Virtualization Will Keep Driving Storage Market in 2013: 10 Reasons Why
Gap Widens Between Legacy Storage and Virtualization
Conventional storage systems installed by legacy vendors were designed more than 20 years ago to meet the demands of the physical infrastructure. As data centers become more virtualized, there is a growing gap due to the mismatch between how storage systems were designed and the demands of virtual environments. While some industry players are attempting to make virtualization products adapt to legacy storage through APIs or by retrofitting legacy storage to work in virtualized environments, neither approach will go far enough to bridge the "grand canyon" between these two mismatched technologies. What is needed to solve this problem is storage that has been completely redefined to operate in the virtual environment and not the physical constructs of legacy storage platforms.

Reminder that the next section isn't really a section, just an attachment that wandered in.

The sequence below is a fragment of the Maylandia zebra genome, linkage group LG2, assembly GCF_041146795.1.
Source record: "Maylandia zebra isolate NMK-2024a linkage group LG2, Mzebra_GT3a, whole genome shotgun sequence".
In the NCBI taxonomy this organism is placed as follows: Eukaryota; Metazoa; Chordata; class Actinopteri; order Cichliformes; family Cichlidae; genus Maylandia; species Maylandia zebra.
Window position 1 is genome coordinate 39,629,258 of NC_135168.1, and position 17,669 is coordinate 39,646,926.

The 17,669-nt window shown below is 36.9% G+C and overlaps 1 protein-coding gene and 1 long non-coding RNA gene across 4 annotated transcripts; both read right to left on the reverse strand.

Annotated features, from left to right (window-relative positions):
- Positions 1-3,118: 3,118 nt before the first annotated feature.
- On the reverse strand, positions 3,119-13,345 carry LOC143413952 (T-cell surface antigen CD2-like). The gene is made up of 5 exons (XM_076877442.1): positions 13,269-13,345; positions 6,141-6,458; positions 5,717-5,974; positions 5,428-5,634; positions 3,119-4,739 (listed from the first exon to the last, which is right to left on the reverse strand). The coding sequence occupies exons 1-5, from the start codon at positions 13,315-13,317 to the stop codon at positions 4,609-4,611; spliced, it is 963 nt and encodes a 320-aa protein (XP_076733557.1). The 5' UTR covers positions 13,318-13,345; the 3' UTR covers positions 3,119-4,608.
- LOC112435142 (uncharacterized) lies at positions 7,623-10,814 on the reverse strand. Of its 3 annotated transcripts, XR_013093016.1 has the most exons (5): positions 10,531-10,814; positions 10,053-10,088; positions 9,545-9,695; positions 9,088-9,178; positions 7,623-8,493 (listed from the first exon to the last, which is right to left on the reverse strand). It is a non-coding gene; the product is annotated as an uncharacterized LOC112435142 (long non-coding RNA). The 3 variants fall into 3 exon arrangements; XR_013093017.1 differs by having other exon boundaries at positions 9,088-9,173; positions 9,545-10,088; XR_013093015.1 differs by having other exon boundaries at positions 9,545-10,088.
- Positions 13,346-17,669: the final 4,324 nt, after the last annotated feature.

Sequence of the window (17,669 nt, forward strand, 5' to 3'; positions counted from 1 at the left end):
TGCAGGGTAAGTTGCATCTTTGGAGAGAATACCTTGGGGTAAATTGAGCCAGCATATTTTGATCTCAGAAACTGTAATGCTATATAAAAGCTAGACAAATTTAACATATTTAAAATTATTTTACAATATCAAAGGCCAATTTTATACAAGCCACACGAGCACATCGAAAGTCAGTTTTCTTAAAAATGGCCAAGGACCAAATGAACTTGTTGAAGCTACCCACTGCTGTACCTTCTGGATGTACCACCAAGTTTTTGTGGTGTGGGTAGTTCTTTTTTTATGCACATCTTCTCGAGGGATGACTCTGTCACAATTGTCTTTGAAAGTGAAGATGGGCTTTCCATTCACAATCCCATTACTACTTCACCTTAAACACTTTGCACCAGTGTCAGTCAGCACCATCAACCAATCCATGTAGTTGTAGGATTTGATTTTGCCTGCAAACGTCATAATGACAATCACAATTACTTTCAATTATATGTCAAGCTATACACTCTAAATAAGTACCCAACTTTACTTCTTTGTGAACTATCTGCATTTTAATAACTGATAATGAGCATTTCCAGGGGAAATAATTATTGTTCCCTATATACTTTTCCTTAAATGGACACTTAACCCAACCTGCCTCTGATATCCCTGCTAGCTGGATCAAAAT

The just-ended 2012 was clearly a year of innovation for the storage industry. Companies in the sector had to innovate because of increased growth in enterprise and personal data, larger application workloads and demand for greater performance. This growth put greater pressure on storage platforms to work fast and efficiently. NAND flash, automated tiering software and advanced networking capabilities have helped enterprises handle the ever-larger storage volumes. Although these advancements have played a pivotal role in the revitalization of the storage industry, the biggest factor for the changing face of storage is virtualization. IDC predicts that in 2013, 69 percent of workloads will be virtualized. The wide adoption of virtualization and the transition to the software-defined data center are creating a new order in the storage business. How will this continue to evolve in 2013 and beyond? To find out, eWEEK worked with Ed Lee, architect for new-gen storage provider Tintri, who shared 10 insights on trends to watch for in 2013. Prior to Tintri, Lee was the principal systems architect at data domain (now owned by EMC) and was an original member of the Berkeley RAID team.